Show the power of chemistry by tearing apart an aluminum soda can with little effort. Just score the inside of a soda can to break the plastic lining, add some copper(II) chloride and water, and sit back—chemistry will do the rest. The single replacement reaction of aluminum metal with copper(II) ions “ dissolves” the aluminum from the inside out. With only the paint on the outside of thecan holding it together, the can will rip apart with just a firm twist. Continue reading
You won’t believe what our science guy Steve Spangler found inside a soda can. In fact, it’s inside every soda can and it protects the aluminum from reacting with the soda. Steve takes us inside his lab for a chemistry lesson you won’t forget Continue reading
When mercury is added to aluminum, it forms an amalgam (a mercury alloy). Aluminum is normally protected by a thick oxide layer, but the formation of the amalgam disrupts it. Continue reading
All the magic that we know is in the transfer of electrons. Reduction (gaining electrons) and oxidation (the loss of electrons) combine to form Redox chemistry, which contains the majority of chemical reactions. As electrons jump from atom to atom, they carry energy with them, and that transfer of energy is what makes all life on earth possible.
**Special Thanks to Matt Young at the University of Montana (Geosciences Department, Environmental Biogeochemistry Lab) who helped with the chemical demonstrations.**
Oxidation Numbers 3:29
Redox Reactions 5:59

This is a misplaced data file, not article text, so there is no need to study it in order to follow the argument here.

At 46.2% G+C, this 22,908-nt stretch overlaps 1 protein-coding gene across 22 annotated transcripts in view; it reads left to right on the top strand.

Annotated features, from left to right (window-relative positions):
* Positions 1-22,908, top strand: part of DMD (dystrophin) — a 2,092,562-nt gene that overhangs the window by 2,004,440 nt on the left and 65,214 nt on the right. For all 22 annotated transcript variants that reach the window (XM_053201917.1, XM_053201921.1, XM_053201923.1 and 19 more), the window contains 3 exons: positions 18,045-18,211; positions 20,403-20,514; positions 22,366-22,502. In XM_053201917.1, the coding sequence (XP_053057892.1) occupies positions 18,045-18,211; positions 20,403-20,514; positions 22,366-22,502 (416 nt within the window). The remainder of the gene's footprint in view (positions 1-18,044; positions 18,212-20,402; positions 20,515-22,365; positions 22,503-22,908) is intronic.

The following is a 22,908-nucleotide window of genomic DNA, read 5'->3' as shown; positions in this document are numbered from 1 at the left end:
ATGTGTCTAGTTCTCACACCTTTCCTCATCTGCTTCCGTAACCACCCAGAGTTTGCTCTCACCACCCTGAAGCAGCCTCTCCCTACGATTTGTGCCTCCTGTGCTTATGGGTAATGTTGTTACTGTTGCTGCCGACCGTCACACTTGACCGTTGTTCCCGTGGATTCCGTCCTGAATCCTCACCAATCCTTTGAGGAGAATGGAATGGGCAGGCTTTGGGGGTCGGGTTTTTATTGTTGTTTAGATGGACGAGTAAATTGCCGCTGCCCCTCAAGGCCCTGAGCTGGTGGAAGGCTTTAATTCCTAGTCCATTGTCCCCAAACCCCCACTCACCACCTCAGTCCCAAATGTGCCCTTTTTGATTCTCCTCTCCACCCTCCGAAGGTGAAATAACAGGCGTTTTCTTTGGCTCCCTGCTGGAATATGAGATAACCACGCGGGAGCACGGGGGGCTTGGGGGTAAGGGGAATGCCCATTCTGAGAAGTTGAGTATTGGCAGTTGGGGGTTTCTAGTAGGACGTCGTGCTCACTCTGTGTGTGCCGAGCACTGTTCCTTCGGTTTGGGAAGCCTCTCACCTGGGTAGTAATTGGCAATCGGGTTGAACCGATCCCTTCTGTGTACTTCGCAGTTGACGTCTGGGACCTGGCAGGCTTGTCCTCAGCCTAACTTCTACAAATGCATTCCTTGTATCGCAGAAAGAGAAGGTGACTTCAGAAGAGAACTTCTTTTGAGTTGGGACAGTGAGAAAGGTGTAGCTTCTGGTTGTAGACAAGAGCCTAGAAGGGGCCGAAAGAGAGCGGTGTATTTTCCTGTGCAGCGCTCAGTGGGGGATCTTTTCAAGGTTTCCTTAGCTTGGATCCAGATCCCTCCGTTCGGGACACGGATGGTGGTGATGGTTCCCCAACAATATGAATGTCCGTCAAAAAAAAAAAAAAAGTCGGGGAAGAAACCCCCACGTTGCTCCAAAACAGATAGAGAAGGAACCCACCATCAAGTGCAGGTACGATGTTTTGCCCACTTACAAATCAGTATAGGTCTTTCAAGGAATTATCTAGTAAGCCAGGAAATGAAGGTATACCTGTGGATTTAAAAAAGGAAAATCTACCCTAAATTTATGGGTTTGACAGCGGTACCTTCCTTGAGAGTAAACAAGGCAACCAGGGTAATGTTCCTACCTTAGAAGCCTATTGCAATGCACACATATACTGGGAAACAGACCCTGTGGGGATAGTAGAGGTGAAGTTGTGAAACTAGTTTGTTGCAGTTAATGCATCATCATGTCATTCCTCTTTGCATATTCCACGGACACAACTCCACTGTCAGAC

Oxidation Reactions 6:28
Balancing Oxidation Reactions 7:18
Also thank you to the following chemistry teachers for assistance:
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The reaction of sodium and water can be quite vigorous and potentially dangerous if appropriate safety precautions are not followed. The reaction is also so fast that students often have difficulty observing it. Here’ a slower and more controlled version of the demo that will captivate your students. It’s key ingredient is mineral oil.
Catalysts are compounds that can trigger a chemical reaction without being affected themselves. Continue reading
Adam and Jamie test a myth that thermite can cause ice to explode.
Courtesy of Amanda Slater, Wikimedia Commons
««« By James Palcik
A solution is prepared containing a dye. The dye, methylene blue, is colourless in a reduced state. Upon shaking the solution, the dye is oxidized and displays a blue colour. As the solution stands undisturbed, the dye fades to colourless as it is reduced. The cycle may be repeated over and over.